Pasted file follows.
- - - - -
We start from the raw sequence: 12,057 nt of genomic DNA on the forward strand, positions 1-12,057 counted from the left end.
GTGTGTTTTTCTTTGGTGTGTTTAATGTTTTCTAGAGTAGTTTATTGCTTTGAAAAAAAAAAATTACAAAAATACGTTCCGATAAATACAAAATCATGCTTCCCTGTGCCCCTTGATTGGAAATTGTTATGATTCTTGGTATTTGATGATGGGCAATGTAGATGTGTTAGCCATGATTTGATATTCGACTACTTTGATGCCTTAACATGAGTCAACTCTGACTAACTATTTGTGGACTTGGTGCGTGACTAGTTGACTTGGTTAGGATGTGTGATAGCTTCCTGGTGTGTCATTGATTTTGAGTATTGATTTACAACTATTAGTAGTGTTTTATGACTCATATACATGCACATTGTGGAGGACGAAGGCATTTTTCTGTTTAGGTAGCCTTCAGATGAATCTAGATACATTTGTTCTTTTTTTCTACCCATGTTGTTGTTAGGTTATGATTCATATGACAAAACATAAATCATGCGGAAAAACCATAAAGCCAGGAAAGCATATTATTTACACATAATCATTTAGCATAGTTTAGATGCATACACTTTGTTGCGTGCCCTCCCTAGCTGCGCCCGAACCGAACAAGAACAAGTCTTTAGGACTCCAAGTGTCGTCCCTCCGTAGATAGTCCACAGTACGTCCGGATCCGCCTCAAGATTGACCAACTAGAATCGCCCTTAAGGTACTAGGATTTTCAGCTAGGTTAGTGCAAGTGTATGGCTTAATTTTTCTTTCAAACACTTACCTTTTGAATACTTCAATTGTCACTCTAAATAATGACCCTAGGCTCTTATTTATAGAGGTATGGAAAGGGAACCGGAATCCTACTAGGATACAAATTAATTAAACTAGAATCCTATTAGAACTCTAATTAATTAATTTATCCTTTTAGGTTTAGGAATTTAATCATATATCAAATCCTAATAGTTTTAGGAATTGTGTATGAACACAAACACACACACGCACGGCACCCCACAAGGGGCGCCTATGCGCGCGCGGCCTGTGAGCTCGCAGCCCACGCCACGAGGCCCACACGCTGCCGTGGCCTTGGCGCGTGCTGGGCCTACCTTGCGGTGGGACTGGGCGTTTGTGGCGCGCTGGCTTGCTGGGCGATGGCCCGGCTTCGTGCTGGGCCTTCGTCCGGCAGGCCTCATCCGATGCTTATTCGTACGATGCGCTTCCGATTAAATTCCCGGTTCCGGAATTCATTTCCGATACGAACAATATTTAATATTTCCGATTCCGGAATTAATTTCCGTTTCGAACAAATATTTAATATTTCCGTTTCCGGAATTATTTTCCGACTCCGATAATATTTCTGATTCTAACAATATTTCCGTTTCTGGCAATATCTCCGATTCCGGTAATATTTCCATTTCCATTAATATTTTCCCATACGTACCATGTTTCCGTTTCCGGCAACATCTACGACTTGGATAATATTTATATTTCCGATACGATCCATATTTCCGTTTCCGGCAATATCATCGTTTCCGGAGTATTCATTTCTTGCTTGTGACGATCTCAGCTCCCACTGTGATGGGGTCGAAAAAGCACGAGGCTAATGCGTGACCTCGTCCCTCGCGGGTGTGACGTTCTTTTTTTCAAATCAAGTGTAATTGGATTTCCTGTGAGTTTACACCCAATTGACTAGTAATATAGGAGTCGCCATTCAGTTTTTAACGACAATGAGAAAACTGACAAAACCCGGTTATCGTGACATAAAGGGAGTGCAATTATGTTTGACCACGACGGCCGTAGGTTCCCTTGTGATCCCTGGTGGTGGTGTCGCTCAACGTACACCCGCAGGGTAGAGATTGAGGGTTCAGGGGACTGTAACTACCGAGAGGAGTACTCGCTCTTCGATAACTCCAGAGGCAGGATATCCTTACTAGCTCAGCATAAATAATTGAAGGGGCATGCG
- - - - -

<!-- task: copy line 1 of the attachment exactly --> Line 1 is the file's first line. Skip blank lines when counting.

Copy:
We start from the raw sequence: 12,057 nt of genomic DNA on the forward strand, positions 1-12,057 counted from the left end.